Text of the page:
I remember when we first met. He was of quite small physical stature standing next to me, but I cared little about that difference in height between us. I looked into his eyes and saw his admiration for me so apparent. His gaze followed me wherever I went. I began to feel an unbidden affection toward him developing within me. When his brown eyes focused on my own, I was overcome with a sense of commitment to him.
We had considerable time together learning so much about one another through the ensuing months. We delighted in pleasing each other in a manner that required little effort. Neither of us had to sacrifice our own sense of individualism in that process to achieve the respect and retain the affection we both wanted.
We looked forward to moments when we engaged in playful teasing games. When we chased one another he usually could catch me, as he was much quicker and more adept at darting and dodging. I generally couldn’t catch him unless he wanted me to do so. In the winter we had fun making tracks in the snow. During the warm seasons, the two of us took long walks together along narrow dirt paths that I imagined to be hidden trails into some unknown world. On either side of the trails, tall growing grasses swayed in the quickening breezes. On an opposite hillside unseen fantasized figures emerged disguised as wild flowers scattered randomly in the field.
Then came the day when I was unexpectedly informed my beloved friend and I must part.
He was going to be fully engaged elsewhere in working activities he would enjoy.
We would no longer be able to spend time with each other. I was certain this was not his choice. I knew I could not prevent this separation. The only hope I had was to make our parting as painless as possible. I knew his departure would bring me such intense pain, that I believed I could not be present to witness his leaving. I was familiar with loss experiences from an early age, so was sensitive to the prospect of having even one more.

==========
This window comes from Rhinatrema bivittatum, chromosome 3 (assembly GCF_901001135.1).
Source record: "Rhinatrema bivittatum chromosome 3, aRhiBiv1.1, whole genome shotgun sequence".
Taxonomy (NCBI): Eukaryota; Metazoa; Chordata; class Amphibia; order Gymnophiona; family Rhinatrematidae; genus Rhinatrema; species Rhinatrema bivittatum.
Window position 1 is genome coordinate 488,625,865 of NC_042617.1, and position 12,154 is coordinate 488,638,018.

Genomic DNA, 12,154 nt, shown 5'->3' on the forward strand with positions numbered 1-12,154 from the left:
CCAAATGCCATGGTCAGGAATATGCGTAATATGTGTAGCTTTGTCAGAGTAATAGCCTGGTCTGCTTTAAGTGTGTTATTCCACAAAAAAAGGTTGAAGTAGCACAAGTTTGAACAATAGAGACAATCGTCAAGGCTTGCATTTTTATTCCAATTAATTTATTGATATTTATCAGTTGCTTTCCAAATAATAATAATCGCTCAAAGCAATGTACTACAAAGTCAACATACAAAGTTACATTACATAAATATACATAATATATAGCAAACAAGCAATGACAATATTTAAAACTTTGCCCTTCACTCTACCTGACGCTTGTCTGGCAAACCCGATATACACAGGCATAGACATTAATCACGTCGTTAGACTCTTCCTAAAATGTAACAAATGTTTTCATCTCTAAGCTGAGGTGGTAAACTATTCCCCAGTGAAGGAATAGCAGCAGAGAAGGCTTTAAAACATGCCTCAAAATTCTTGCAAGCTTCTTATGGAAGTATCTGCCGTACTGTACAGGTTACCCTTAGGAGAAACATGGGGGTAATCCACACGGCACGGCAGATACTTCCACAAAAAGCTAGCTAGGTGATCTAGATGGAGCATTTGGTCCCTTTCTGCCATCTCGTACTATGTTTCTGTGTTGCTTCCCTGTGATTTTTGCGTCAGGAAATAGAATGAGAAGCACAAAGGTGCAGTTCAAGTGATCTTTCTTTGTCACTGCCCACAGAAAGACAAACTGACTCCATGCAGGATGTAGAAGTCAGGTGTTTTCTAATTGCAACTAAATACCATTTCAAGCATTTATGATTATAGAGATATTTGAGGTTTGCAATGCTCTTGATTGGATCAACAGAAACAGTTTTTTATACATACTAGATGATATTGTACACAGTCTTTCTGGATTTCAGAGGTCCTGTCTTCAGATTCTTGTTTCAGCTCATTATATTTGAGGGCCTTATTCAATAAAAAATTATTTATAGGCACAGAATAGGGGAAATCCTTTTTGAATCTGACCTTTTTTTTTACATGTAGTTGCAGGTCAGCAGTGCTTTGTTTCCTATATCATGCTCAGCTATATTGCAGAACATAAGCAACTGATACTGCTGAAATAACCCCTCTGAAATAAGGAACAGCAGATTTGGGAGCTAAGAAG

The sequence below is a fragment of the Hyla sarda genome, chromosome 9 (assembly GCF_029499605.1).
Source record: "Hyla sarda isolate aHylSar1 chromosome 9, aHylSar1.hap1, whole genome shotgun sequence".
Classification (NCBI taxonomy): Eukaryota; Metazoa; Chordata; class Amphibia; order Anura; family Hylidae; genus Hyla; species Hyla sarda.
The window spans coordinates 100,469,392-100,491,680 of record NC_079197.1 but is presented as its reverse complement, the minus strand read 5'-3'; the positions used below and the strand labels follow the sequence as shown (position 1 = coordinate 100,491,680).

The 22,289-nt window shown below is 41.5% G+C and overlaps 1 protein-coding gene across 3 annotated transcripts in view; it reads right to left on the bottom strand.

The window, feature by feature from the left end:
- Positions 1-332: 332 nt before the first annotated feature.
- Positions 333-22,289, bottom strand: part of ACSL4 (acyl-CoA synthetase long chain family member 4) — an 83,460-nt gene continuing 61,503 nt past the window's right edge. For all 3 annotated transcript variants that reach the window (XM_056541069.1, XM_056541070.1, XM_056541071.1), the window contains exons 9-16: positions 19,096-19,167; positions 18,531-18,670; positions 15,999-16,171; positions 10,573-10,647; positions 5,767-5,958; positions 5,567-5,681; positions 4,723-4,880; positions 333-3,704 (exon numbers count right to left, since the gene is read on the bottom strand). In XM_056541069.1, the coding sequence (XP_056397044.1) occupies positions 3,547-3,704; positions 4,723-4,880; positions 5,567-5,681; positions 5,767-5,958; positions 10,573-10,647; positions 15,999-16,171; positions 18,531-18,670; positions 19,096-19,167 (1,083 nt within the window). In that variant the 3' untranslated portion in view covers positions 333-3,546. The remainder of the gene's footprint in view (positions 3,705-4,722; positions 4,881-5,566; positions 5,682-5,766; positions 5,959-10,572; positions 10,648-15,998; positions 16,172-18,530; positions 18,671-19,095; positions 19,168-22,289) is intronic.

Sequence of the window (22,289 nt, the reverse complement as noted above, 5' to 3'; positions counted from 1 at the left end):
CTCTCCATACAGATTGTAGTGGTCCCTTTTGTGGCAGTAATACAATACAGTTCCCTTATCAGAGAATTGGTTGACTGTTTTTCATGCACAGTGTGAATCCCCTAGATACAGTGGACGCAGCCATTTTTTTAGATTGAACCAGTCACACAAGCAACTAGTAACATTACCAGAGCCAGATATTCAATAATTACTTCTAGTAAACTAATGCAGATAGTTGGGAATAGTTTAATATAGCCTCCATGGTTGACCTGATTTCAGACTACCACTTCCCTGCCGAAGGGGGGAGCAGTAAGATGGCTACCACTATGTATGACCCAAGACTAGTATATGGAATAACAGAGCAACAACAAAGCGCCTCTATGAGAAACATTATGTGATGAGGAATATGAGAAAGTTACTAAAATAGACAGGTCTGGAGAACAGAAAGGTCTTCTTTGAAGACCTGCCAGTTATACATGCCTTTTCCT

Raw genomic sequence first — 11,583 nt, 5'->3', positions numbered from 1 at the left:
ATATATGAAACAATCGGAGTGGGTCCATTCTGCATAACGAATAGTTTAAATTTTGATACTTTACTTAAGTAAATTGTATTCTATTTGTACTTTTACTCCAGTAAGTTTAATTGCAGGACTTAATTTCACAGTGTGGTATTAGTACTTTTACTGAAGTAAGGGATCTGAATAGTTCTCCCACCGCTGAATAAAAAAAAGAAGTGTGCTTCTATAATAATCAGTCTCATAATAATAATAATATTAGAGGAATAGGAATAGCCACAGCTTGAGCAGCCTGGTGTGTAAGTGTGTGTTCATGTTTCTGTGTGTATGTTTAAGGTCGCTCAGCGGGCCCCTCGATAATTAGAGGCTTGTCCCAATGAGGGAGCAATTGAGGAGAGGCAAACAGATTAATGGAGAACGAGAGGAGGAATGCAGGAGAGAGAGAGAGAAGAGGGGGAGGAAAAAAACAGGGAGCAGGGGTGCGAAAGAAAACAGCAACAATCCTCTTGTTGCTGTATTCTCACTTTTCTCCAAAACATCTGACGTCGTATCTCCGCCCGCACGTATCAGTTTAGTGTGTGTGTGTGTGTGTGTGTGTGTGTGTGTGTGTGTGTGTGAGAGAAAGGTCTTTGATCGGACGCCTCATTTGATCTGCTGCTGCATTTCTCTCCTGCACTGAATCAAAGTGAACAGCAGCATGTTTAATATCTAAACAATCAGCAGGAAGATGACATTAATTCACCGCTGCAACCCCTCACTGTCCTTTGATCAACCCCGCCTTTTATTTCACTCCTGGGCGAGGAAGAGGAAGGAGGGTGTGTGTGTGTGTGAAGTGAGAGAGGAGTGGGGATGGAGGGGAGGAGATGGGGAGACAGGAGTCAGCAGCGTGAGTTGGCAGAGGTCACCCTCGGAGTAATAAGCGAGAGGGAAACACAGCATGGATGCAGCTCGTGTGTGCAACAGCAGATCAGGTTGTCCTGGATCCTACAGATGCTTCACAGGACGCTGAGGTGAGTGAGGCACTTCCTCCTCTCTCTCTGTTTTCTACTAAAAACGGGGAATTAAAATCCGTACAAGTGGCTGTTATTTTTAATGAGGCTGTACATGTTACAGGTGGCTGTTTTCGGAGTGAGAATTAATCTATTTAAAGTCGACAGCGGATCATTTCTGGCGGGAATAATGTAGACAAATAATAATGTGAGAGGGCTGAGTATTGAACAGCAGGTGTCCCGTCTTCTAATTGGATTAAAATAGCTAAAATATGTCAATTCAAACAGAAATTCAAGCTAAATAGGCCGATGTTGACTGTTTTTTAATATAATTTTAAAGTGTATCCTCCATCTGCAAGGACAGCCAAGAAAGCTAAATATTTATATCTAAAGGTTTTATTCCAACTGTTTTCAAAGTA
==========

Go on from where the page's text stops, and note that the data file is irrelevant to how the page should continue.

Also, I did not want him to think I had wanted this parting, nor did I want to mislead him into believing I endorsed his entering the situation to which he was going. The fact was, I did not fully know specifically what sort of situation in which he would find himself. All I knew was, at some unknown time in the future, he and I would be allowed to meet again, if I so wanted. Any such meeting was to provide me with reassurance as to his welfare.
The day came for his departure, and I hid in my bedroom. I heard loud talking, shouting, increasingly angry sounding voices outside. I was lured with great reluctance to my window to see exactly what was happening. What I saw was greatly distressing to me. My friend did not want to go. He was resisting all commands from everyone, refusing even to walk. Those involved with taking him away were resorting to force, dragging him, to get him into the cab of their large shiny new pickup truck.
He gave the appearance of being undisciplined, uncooperative, generally disobedient. I did not want him viewed from this perspective. I so wanted those with whom he would soon spend all his time to fully appreciate his fine qualities. He deserved to be treated with respect, would respond in kind when trust was established. I knew he was proud, truly regal as the name I had given him implied, he was "King."